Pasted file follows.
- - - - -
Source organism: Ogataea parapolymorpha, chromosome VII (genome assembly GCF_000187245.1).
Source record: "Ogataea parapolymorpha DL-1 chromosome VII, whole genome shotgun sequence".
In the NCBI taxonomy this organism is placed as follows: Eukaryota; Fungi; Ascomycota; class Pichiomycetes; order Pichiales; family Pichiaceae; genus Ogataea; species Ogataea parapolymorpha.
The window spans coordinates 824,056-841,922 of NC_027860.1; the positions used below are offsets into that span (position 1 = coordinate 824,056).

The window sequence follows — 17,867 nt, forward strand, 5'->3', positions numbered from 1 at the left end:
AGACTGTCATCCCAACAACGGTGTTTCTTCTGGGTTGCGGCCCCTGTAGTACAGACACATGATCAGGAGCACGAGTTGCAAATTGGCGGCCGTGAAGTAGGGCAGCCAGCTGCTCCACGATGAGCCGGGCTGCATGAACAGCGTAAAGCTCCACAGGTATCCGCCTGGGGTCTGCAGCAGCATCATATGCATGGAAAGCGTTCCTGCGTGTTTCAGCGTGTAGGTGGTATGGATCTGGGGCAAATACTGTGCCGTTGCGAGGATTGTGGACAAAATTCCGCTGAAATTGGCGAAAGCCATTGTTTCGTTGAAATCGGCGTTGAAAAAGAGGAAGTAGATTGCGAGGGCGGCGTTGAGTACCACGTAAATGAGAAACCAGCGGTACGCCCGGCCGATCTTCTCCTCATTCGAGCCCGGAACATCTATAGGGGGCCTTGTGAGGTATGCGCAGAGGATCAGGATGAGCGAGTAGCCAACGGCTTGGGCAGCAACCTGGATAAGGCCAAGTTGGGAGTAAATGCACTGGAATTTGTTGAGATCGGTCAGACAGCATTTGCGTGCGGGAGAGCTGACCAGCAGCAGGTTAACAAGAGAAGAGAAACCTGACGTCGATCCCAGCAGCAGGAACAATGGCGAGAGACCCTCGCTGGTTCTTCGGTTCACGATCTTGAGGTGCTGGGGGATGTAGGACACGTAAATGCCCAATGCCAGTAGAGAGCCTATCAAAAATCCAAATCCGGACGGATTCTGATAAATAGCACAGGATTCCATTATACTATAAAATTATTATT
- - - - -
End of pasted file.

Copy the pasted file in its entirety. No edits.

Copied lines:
Source organism: Ogataea parapolymorpha, chromosome VII (genome assembly GCF_000187245.1).
Source record: "Ogataea parapolymorpha DL-1 chromosome VII, whole genome shotgun sequence".
In the NCBI taxonomy this organism is placed as follows: Eukaryota; Fungi; Ascomycota; class Pichiomycetes; order Pichiales; family Pichiaceae; genus Ogataea; species Ogataea parapolymorpha.
The window spans coordinates 824,056-841,922 of NC_027860.1; the positions used below are offsets into that span (position 1 = coordinate 824,056).

The window sequence follows — 17,867 nt, forward strand, 5'->3', positions numbered from 1 at the left end:
AGACTGTCATCCCAACAACGGTGTTTCTTCTGGGTTGCGGCCCCTGTAGTACAGACACATGATCAGGAGCACGAGTTGCAAATTGGCGGCCGTGAAGTAGGGCAGCCAGCTGCTCCACGATGAGCCGGGCTGCATGAACAGCGTAAAGCTCCACAGGTATCCGCCTGGGGTCTGCAGCAGCATCATATGCATGGAAAGCGTTCCTGCGTGTTTCAGCGTGTAGGTGGTATGGATCTGGGGCAAATACTGTGCCGTTGCGAGGATTGTGGACAAAATTCCGCTGAAATTGGCGAAAGCCATTGTTTCGTTGAAATCGGCGTTGAAAAAGAGGAAGTAGATTGCGAGGGCGGCGTTGAGTACCACGTAAATGAGAAACCAGCGGTACGCCCGGCCGATCTTCTCCTCATTCGAGCCCGGAACATCTATAGGGGGCCTTGTGAGGTATGCGCAGAGGATCAGGATGAGCGAGTAGCCAACGGCTTGGGCAGCAACCTGGATAAGGCCAAGTTGGGAGTAAATGCACTGGAATTTGTTGAGATCGGTCAGACAGCATTTGCGTGCGGGAGAGCTGACCAGCAGCAGGTTAACAAGAGAAGAGAAACCTGACGTCGATCCCAGCAGCAGGAACAATGGCGAGAGACCCTCGCTGGTTCTTCGGTTCACGATCTTGAGGTGCTGGGGGATGTAGGACACGTAAATGCCCAATGCCAGTAGAGAGCCTATCAAAAATCCAAATCCGGACGGATTCTGATAAATAGCACAGGATTCCATTATACTATAAAATTATTATT